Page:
Because we celebrate Children’s Sabbath today,
I’ve been thinking about children in my sermon preparing.
And that is, in truth, what we normally do, isn’t it?
We bring whatever our particular circumstances are,
at any given time, to Scripture,
and those circumstances then inform how we hear,
and what we interpret and understand.
Though I believe, I do, that Scripture also speaks truth
to whatever particular circumstance we bring to it.
So we have two stories set in Jericho to consider today.
For readers of Luke’s gospel,
Jericho might well make us think of Luke’s story
of a man going down from Jerusalem to Jericho,
who fell into the hands of robbers, who stripped him, beat him,
and went away, leaving him half dead
And now we have Jesus ready to get on that road
but going from Jericho to Jerusalem (so the other way),
where he will fall into the hands of well,
the last people you would think would be robbers, right?
Who are though—who will not strip him and beat him,
but, the other way around, beat him (Luke 22:63),
clothe him first (Luke 23:11) and then strip him (Luke 23:34b),
and go away leaving him not half-dead, but dead.
We have almost arrived at the final act of Luke’s gospel.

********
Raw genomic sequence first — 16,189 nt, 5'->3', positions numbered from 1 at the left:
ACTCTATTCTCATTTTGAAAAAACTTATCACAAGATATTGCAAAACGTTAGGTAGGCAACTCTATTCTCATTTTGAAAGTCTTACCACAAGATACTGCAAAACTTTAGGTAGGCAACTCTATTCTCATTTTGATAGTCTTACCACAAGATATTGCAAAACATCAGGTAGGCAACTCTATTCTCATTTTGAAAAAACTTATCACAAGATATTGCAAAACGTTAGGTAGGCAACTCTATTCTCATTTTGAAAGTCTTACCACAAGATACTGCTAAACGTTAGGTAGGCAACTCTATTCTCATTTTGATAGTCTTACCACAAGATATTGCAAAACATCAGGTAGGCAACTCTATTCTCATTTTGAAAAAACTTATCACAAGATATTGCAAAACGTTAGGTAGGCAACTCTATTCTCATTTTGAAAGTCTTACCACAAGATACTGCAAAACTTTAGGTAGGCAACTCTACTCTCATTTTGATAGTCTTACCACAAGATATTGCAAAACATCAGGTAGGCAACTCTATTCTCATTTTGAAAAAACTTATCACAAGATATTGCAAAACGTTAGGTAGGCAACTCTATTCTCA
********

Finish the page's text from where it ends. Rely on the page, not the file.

The last scenes are at hand.
But this morning, Jesus hasn’t left Jericho yet.
In fact, we have one story set on his way into Jericho—
the story of the blind man who hears that Jesus is coming
and calls out to be healed,
and we have the other story set on Jesus’ way through the city—
the story of Zacchaeus.
Usually we think about these stories separately.
In fact, several people who asked what we were focusing on
this morning in worship, when told, said, “Both? Both stories?”
The first one is, in fact, not even a lectionary text.
But I think there’s something important to consider
in considering both stories
First, we might note that we have two stories of individual initiative.
The blind man hears the commotion, asks what’s going on,
and when told that it was Jesus arriving,
shouts out to be healed, twice naming Jesus “Son of David”
and once “Lord”—clearly seeing in him authority and power.
And Zacchaeus, famously, climbs the tree
to try and see who Jesus was, the text reads
(as if that’s something you could see from a tree!).
He didn’t know to name him—
he didn’t see him as clearly as did the blind man,
but he knew he needed to try and see him.
And so because of such initiative,
we also have two stories of personal transformation—
two stories of people changing—of people being changed.
Two people encounter Jesus, and everything changes.
I want to focus on just a couple more things in each story.
Notice the exchange between Jesus and the blind man.
Jesus asked “What do you want me to do for you?”
Replied the blind man, “Lord, I want to see.”
And Jesus said, “Receive your sight; your faith has healed you.”
All he had said is that he wanted to see.
Is what we want our faith?
Now we do, in truth, believe what we want,
but maybe—maybe, just maybe,
we should think about Jesus telling the still blind man